A second potential disadvantage is the intensification of arms transfers to the Middle East. No aspect of past American security policy in the Middle East has been subjected to greater criticism. Whatever the short-term financial benefits of unrestrained arms sales, on balance indiscriminate arms supplies can contribute more to destabilization than stabilization of the region. This apparent new American commitment to a sharp increase in arms supplies also raises serious questions about President Carter's often repeated, but still unfulfilled, goal of limiting the sale of arms worldwide.

A third shortcoming of the new American security formula is the possibility that it may hobble efforts to achieve security in the Persian Gulf, by linking them to the extremely difficult Arab-Israeli peacemaking process. These efforts aim at two quite different objectives: to align the "pro-Western" Gulf regimes with the United States; and to break the deadlock on peace negotiations. The increased American security commitment to Israel as well as Egypt, Jordan and Saudi Arabia is intended to attain both objectives. However, as a result of this coupling, the more easily attainable objective of future security in the Persian Gulf will almost certainly be obstructed by the intractable Arab-Israeli conflict.

However, the greatest shortcoming of the new American security scheme is that it addresses threats to Gulf security that may be more hypothetical than potential. The United States has made it emphatically clear, and rightly so, that the American commitment is intended for defense against "external threats." This appears to exclude threats emanating from within the region as well as internal coups-unless either is supported by the Soviet Union. As a consequence, two of the more likely sources of instability and conflict in the Persian Gulf are not covered.

First, let us take domestic crises. If the Iranian revolution has taught us nothing else, it should have made clear that the sources of domestic conflict and upheaval in the Persian Gulf societies are more pressing than hitherto anticipated. Unlike the Dhofari rebellion in Oman that received ample Soviet and communist support both directly and indirectly, the Iranian opposition was transformed into a full-scale and bloody revolution within a year primarily as a result of misguided and disastrously executed economic, social and political decisions of the indigenous elite. As early as 1972, and repeatedly thereafter, I warned that international capability was no true substitute for internal political stability in Iran no matter how actively it tried to project its power abroad in the pursuit of its national objectives.1 Without any significant outside aid, thousands of strikers and millions of street demonstrators finally brought down with their bare hands one of the world's best-equipped military forces. It is not likely that Saudi Arabia, for example, will face the challenge of internal communism; it hardly has a native proletariat. But there is ample reason to envisage the outbreak of a genuine indigenous internal convulsion to which the present American security scheme would be irrelevant.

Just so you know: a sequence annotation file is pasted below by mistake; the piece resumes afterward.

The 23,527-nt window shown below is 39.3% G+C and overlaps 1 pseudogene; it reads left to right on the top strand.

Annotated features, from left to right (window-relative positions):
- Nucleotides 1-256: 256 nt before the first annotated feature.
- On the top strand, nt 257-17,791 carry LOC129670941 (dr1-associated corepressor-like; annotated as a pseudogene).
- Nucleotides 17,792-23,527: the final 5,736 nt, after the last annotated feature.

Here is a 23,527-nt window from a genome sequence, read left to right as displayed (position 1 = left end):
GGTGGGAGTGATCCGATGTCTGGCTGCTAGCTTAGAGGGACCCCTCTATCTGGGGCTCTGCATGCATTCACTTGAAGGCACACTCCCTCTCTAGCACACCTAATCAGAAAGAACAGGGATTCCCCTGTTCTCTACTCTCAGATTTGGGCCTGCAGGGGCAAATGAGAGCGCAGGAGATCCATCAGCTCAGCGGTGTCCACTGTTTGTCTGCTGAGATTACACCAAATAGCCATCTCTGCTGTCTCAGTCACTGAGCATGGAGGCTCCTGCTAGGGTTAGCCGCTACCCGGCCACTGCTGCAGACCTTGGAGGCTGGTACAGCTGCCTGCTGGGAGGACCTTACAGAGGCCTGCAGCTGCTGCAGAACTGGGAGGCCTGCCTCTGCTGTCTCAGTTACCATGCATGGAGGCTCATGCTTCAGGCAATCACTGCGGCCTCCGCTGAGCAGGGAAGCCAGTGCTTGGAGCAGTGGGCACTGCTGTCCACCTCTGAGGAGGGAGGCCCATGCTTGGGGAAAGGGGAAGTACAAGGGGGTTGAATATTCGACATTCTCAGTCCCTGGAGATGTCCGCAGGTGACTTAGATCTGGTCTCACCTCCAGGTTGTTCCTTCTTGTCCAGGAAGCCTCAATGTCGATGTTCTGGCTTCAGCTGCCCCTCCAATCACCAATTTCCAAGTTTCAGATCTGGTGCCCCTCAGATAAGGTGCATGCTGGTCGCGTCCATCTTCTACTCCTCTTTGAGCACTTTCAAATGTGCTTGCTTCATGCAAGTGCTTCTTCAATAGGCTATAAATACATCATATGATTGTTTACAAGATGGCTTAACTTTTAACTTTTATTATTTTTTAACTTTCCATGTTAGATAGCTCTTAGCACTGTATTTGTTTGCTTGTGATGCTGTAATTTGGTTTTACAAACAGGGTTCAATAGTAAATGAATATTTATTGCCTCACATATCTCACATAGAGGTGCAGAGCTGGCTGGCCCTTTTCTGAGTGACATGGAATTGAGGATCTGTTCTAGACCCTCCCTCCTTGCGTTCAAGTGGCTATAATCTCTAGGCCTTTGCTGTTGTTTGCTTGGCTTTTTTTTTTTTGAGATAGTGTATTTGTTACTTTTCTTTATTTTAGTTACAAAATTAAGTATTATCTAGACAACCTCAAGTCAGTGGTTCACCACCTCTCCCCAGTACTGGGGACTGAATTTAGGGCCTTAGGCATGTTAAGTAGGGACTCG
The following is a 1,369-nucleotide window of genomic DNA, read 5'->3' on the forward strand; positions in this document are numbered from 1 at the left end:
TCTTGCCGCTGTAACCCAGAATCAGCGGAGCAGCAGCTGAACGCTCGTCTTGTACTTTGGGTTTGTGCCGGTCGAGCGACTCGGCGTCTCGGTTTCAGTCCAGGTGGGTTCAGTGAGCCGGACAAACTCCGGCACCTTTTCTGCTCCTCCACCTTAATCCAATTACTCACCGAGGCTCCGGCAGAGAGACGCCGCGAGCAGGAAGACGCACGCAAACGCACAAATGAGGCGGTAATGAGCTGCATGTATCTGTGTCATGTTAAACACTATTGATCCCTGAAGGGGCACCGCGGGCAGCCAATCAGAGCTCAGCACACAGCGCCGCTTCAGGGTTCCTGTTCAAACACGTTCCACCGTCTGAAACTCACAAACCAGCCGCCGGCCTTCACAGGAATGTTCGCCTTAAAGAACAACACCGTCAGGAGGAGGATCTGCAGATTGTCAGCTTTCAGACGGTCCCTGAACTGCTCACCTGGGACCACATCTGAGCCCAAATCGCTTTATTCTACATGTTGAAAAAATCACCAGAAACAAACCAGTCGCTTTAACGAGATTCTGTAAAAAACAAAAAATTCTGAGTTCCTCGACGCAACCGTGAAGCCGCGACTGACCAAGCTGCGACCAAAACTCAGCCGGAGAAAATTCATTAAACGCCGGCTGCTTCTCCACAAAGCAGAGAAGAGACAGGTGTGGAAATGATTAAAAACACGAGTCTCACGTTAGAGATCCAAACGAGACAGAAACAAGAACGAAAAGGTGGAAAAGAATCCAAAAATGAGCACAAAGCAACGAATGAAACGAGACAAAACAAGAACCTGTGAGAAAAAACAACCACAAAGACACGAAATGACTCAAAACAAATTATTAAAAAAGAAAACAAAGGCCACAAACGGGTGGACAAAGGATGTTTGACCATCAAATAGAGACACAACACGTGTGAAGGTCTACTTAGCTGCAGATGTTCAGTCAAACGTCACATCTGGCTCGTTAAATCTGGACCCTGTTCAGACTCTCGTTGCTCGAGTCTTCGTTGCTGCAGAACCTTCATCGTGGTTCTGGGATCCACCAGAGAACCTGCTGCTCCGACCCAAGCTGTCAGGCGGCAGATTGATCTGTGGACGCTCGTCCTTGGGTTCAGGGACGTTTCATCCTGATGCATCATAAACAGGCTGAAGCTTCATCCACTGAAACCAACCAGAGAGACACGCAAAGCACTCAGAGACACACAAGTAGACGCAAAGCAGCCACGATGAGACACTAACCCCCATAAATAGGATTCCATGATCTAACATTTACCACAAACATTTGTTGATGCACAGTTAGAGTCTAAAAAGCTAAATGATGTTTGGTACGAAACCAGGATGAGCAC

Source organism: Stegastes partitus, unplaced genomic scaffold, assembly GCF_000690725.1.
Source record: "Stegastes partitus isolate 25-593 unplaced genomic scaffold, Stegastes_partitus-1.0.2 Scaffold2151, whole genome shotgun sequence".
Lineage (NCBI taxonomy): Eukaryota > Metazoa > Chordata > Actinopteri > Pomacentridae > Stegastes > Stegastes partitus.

Second, this scheme would not bear directly on the containment of regional conflicts. The Persian Gulf region is as rich in potential conflicts as in oil, although, as we shall see, the Gulf states have had a remarkable record of peaceful settlement of their disputes. The spillover of conflicts from the more conflict-prone adjacent areas into the Gulf region proper is also a major problem. The Arab-Israeli war of October 1973, the Arab oil embargo and the explosion of oil prices have been followed by the growth of unprecedented social and economic ties between the Gulf states proper and other Middle East societies on the one hand and South Asian nations on the other. It is difficult to envisage a future Arab-Israeli war that would not quickly spread to the Gulf area as a result of Saudi Arabian arms transfers to the Arab confrontation states, or an Israeli preventive or preemptive attack on Saudi Arabia. It would also seem more likely today than, for example, in 1971, that a conflict in South Asia would swiftly spread to the Gulf area-probably not as a result of another Indo-Pakistani war but of an armed conflict between Afghanistan and Pakistan or Afghanistan and Iran. Again, a political upheaval in Afghanistan or Pakistan, or a separatist movement in Baluchistan or Pushtunistan, would be likely to spill over into the Gulf.

On balance, therefore, the new American security formula could at best aid the objective of security in the Persian Gulf only indirectly, peripherally and partially. The American commitment to the security of Saudi Arabia against "external threat" and internal Soviet-supported coups seems to address, in the last analysis, two hypothetical threats emanating from the Soviet Union, and the increased U.S. security commitment to Egypt, Israel and Jordan can hardly contribute to the solution of the urgent problem of security in the Persian Gulf proper.